On execution of the trade mandate your stockbroker will send you a contract note showing quantities of stocks bought or sold, the price at which it was bought or sold, brokerage commission and other statutory charges.
Online trading is also gaining currency and some savvy investors will prefer to use the trading portals of their brokers to trade on their accounts directly from their offices or homes. So in choosing a stock broker, select one that have online trading portal if you wish to trade by yourself.
About Transaction Cost and Taxes
Transaction charges for equities on the Nigeria Stock Exchange are as prescribed by the regulatory authorities. At the moment total charges for purchased transactions is 1.80 percent of value of transaction and total charges for sale transaction is 2.10 percent of value of transaction.
The table below show the detail of transaction charges as currently published by the NSE
|CSCS Trade Alert||0.06|
|VAT on Trade Alert||0.003|
|CSCS Trade Alert||0.06|
|VAT on Trade Alert||0.003|
|CSCS Transaction Fee||0.3|
|VAT on Transaction Fee||0.015|
Of important note is that investors can negotiate the broker’s commission with their stock brokerage firms for large volume transactions.
Apart from VAT and Stamp Duties, no tax is charged on stock purchases and sales in Nigeria. However, dividend payment is subject to withholding tax.
Transactions are settled on the basis of T+3, that is, four days from the date the transaction took place. Thus, if you bought stock on a Monday, you expect to see the stock in your position by Thursday and if you sold stock on Monday, the proceed of sale would have settled in your account for withdrawal by Thursday.
Withdrawal of Sale Proceed
Generally transactions are tied to the stock brokerage firm through the which transaction is executed. Consequently, proceeds of sale will usually settled in the brokerage house’s settlement account on T+3 basis. The brokerage firm thereafter credits your brokerage account making it available for withdrawal on request.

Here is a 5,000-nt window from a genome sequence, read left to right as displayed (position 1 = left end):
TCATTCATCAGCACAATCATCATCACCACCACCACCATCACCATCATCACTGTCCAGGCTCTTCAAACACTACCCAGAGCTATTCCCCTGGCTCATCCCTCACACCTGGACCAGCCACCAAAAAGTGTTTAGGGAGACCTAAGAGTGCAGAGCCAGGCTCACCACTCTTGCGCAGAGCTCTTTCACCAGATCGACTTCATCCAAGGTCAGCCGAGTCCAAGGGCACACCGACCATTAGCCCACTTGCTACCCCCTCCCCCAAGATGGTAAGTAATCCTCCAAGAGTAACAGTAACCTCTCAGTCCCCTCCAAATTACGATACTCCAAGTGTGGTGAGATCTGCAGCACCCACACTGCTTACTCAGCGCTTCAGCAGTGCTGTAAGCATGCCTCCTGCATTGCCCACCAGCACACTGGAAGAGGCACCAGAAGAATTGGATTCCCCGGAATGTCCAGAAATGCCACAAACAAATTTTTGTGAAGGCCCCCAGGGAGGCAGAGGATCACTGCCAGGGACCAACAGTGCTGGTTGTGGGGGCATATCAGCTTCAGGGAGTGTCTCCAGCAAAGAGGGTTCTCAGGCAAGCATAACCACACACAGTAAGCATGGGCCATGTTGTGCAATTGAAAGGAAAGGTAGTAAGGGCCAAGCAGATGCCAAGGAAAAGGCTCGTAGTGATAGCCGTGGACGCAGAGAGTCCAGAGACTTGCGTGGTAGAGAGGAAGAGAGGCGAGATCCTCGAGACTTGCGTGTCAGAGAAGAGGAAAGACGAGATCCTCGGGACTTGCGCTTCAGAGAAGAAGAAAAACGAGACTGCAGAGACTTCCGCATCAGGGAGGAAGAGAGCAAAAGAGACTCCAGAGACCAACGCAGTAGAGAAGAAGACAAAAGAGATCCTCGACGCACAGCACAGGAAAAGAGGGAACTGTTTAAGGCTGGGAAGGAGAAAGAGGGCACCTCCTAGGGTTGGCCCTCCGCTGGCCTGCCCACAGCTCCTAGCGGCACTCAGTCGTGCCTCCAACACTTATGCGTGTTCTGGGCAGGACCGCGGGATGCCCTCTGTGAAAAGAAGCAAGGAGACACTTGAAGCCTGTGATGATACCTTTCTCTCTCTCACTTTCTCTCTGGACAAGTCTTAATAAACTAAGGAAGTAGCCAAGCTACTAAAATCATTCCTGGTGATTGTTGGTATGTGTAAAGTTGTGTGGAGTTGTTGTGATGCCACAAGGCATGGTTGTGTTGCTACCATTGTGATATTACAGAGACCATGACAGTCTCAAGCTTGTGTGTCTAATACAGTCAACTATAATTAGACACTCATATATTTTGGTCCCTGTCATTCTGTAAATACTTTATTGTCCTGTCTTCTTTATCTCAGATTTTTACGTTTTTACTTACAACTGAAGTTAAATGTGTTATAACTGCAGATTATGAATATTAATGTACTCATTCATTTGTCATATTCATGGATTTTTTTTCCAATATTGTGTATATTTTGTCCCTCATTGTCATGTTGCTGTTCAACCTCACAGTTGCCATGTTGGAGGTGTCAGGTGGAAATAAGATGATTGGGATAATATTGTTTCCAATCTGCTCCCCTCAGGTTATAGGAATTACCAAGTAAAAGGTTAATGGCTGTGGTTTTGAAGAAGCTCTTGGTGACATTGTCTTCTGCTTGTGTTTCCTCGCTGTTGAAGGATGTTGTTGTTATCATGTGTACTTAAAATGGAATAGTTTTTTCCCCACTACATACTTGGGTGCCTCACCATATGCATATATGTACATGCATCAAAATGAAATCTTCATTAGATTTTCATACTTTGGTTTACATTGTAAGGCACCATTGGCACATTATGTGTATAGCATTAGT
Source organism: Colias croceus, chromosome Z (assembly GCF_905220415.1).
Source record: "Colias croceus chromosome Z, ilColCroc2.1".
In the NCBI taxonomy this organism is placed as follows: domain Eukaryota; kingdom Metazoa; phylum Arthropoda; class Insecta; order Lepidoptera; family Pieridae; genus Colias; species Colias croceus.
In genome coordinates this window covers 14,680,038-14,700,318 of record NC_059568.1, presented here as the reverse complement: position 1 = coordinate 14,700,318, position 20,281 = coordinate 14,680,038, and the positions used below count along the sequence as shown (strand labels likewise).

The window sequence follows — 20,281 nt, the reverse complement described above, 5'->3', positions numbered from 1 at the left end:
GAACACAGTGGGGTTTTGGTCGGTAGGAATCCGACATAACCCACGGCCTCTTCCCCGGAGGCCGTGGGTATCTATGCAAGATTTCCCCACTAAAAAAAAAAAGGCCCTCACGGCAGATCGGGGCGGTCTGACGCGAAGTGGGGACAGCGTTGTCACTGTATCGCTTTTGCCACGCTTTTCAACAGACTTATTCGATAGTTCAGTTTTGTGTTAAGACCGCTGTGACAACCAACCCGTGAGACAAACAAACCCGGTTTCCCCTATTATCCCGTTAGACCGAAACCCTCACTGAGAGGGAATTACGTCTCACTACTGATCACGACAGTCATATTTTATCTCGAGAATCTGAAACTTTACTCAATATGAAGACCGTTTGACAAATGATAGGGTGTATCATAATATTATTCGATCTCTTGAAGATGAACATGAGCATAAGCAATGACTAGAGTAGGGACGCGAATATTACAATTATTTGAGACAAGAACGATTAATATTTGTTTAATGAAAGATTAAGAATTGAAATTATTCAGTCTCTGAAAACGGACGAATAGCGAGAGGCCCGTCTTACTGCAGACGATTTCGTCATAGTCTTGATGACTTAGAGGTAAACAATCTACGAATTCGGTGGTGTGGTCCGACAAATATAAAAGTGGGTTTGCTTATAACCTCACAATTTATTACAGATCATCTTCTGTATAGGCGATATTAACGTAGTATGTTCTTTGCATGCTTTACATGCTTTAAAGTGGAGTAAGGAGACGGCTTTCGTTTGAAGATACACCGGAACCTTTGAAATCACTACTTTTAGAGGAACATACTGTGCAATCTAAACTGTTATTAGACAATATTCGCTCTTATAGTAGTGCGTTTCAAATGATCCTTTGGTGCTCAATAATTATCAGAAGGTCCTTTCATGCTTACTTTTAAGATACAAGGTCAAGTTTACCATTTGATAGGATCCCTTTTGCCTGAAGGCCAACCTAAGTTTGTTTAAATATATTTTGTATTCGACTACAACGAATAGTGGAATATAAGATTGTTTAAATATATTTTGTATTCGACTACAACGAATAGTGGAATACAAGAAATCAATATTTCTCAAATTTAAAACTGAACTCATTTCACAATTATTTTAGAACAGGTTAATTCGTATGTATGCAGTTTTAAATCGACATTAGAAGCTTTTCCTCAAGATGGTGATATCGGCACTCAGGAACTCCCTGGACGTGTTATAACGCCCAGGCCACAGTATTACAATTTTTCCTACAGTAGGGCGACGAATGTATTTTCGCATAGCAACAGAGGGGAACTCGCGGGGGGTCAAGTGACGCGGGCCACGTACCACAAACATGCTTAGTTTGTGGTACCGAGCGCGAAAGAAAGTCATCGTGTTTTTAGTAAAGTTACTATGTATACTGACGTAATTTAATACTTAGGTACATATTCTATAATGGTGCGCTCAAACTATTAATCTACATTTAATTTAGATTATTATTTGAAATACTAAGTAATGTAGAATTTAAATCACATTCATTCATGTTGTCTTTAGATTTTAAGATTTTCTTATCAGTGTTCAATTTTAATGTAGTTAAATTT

As soon as the transaction is settled you are at liberty to give instruction for your account to be credited.
An investor can however, elect to be directly credited with the proceed of sale under the direct cash settlement initiative. In 2016, the Securities and Exchange Commission (SEC) and the Nigeria Stock Exchange initiated the direct cash settlement system as one of the measures to curtail fraudulent practices by stockbrokers. Under this arrangement, proceed of sales is directly credited to the investor’s nominated bank account instead of the transaction settling in the stockbroker’s settlement account.
Electronic Dividend Payment
The incidence of unclaimed dividend has been a headache to regulators and operators in the Nigerian stock market. It is estimated that over $196 million worth of dividend is unclaimed. A lot of factors, ranging from poor postal delivery system to poor investors’ knowledge are responsible for the growing amount of unclaimed dividend in Nigeria.
To curb the growth of unclaimed dividend, the regulatory authorities came with the idea of e-dividend which requires every investor in the Nigerian capital market to register for the payment of their dividend electronically. With this arrangement it is no longer necessary to for company registrars to deliver dividend warrants by postal mails,
Dividends payments are now directly credited to investors nominated bank accounts once they are declared. So to make sure you receive your dividend regularly, register for the e-dividend program. You can do this either through the registrars or your bankers. SEC has also provided a platform for investors to enroll.
There you have it. How to invest in the Nigerian Stock Market. Let’s have your views or questions if there are areas you will want highlighted.